The original Destroy All Humans! 2 was released in 2006 for PS2 and Xbox the same year as Madden NFL 07, Call of Duty 3, and Guitar Hero 2 to name a few. It quickly made a name for itself at the complete outrageousness and B-movie quality weapons, a departure from the classic Japanese fantasy-style games, sports, and COD shooters. The main character, Crypto, provided comedic relief throughout with quick one-liners and a huge appetite for wasting people.
Emulating the original DAH2, Reprobed lets you become the brashest and most annoying alien invader ever to set foot on Earth. Luckily, he has all the fun toys. You will uncover an arsenal of alien weaponry only imaginable in your worst nightmares – the anal probe is the first that comes to mind.
While the first game was set in the 50s, DAH2 jumps into the 60s. Being a more colorful decade, the 60s is also more relatable today and allows the game to double down on familiar parodies about hippies, commies, and cults.
Rest assured, the timeline is not the only major update. Along with the flower power, a new game engine was added that included more detailed textures and realistic modeling. None of these updates go unnoticed. The city, buildings, and all its inhabitants look fantastic. You will be hard-pressed not to periodically stop and enjoy all the richness of the surroundings. Particular details with lighting and textures are especially noteworthy.
This does, however, occasionally cause some minor issues. Everything comes with a digital cost and frame rates have been known to drop in some of the busier scenes. Running this on Xbox X, these issues were few and far between though, and did not cause any deterence from gameplay.
The story follows the events of the first game with the KGB uncovering the plots of the alien invaders and their responsibility for happenings in the 50s. Locating the Furon mothership, the KGB takes revenge for their fallen comrades and blows up the ship with a missile.
This proves costly to the aliens and leaves our alien friend Crypto with the high task of not only eliminating the KGB but also replenishing the stockpile of DNA that was blown up on the mothership.
You’ll need to quickly master your weapons control. Admittedly, this is something that I fumbled with and it took some time to get into the groove of it all. Shooting is done with the right trigger, while movement is controlled by sticks – standard with most modern games. Changing weapons is what I mostly had trouble with. To do so, you use the left button to activate the weapons display selection. Choosing your weapons from a circular dial is done with the stick controller and can prove to be challenging. It is not the most accurate or quickest way to cycle through weapons. This was especially challenging in the spaceship. Instead of activating the beam to collect people, I found myself disintegrating them by mistake. Although a bit frustrating, I found myself laughing out loud more than a few times. This most certainly fell in line with the kind of bad humor the game successfully plays out.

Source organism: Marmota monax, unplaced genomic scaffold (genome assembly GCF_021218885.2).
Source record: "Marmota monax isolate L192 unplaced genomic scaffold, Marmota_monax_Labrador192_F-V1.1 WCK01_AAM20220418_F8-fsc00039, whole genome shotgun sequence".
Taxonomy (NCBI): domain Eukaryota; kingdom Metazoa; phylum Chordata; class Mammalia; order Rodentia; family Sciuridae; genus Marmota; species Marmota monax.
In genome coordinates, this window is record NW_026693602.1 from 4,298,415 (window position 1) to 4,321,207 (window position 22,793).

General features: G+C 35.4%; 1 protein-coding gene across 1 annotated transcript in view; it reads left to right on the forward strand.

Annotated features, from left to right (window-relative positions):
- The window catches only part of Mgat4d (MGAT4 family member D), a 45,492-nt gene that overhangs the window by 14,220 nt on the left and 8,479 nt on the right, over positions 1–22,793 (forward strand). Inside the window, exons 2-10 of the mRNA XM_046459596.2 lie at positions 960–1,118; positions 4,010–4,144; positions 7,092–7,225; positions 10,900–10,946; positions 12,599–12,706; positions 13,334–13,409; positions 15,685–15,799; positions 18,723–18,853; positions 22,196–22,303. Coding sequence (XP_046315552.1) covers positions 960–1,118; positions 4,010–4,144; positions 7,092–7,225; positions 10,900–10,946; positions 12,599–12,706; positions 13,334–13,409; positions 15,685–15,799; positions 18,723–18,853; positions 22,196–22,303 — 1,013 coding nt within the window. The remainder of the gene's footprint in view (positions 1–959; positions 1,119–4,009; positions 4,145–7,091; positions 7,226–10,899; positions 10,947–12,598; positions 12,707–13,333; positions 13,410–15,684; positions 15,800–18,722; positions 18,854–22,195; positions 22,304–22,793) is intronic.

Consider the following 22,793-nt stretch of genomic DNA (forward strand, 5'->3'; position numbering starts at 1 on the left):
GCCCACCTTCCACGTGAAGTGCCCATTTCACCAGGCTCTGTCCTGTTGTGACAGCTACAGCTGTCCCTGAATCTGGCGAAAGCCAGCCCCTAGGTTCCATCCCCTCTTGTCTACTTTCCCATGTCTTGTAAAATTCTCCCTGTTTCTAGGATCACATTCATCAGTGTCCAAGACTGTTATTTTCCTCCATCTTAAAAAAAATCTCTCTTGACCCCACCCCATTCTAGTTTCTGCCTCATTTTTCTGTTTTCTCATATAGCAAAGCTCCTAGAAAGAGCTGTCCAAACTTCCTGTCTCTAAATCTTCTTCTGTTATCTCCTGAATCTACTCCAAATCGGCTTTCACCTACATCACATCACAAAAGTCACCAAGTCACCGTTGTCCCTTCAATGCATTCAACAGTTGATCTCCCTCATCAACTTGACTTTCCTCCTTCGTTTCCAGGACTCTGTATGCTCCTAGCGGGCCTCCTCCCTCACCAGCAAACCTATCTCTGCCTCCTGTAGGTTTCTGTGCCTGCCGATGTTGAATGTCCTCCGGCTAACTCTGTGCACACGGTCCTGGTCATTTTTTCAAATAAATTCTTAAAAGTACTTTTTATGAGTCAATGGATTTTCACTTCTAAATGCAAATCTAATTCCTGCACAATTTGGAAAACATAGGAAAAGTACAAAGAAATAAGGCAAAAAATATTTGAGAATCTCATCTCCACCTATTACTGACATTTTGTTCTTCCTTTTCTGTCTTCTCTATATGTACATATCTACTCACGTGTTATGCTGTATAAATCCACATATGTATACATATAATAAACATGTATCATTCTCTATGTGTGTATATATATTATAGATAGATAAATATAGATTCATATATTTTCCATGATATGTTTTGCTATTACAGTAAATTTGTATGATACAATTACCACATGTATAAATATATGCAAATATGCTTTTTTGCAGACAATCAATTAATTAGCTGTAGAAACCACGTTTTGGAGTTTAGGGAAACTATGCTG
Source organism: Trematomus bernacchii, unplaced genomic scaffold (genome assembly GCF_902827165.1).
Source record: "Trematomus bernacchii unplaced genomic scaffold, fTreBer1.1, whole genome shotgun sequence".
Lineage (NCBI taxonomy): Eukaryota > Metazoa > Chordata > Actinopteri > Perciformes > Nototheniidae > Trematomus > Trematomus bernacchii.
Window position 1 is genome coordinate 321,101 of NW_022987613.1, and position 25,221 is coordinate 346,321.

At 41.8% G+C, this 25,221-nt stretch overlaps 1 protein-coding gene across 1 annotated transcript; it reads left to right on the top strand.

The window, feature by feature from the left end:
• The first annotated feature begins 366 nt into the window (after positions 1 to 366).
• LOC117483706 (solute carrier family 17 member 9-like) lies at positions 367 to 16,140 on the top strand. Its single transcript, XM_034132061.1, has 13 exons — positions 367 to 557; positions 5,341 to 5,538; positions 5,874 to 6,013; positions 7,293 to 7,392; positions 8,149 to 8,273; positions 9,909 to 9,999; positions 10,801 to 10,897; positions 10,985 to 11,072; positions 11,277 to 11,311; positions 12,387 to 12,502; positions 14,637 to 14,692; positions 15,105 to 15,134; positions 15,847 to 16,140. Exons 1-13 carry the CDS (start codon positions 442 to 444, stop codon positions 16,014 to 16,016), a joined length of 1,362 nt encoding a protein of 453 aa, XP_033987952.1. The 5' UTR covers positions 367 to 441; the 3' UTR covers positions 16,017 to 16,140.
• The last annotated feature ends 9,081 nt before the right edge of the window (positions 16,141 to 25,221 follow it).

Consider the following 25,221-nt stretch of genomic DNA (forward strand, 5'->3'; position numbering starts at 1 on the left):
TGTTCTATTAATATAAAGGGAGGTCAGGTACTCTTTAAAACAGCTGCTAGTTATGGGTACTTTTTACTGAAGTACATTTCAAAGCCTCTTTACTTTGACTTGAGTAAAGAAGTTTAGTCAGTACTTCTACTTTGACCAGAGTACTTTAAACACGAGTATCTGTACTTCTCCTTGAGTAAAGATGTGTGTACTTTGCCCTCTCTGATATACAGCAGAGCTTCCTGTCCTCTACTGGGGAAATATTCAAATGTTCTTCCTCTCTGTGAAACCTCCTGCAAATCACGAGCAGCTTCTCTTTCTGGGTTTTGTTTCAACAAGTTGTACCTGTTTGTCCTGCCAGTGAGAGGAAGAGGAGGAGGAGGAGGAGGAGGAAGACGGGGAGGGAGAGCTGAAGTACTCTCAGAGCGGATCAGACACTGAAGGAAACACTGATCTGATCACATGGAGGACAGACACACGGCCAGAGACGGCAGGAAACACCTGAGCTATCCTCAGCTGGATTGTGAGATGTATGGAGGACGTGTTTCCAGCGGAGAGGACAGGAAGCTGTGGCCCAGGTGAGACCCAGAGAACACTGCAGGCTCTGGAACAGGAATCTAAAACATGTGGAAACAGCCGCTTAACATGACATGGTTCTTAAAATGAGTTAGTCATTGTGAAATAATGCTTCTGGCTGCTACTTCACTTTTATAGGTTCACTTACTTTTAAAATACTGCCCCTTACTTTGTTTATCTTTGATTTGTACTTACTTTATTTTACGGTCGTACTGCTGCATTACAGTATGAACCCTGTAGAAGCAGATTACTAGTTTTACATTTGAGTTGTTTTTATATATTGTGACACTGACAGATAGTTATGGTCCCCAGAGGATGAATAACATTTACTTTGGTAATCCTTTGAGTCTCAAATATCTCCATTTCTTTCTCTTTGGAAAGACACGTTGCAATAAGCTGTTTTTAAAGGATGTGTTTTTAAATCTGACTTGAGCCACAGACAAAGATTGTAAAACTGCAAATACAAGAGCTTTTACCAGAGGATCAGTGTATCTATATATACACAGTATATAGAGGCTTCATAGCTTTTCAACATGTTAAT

Getting your hands on new guns is pretty easy. As you progress through the storyline, the game hands them to you at key points. Starting off, you are given the handy Zapomatic that shoots lightning and electrocutes those nearby. Next up is the disintegrator, probably a necessity in an alien game, which toasts people into dust. Further along, you’ll get the dislocator, an anal probe (you read that right) and an ion detonator to name a few.
Changing weapons quickly during combat is not a large element of the game and weapons are conveniently not lacking ammo. The gameplay storyline will, however, encourage switching up the weapons you use as the story progresses. Using the most effective weapons in a timely fashion proves to be a big competitive advantage.
On the cosmetic side, Crypto can equip a number of different outfits and you can unlock spaceship skins and upgrade your ride. Another interesting tidbit is that the game is also playable in split screen co-op mode with a friend, which is a total trip.
This is not going to give other modern open world games a run for the money. It is not built for that. What the game does well is keep to the “old school” style of the original – a crazy alien running around and electrocuting people and blowing stuff up indescriminantly. As long as you relax and take it for what it is, it’s a really fun ride.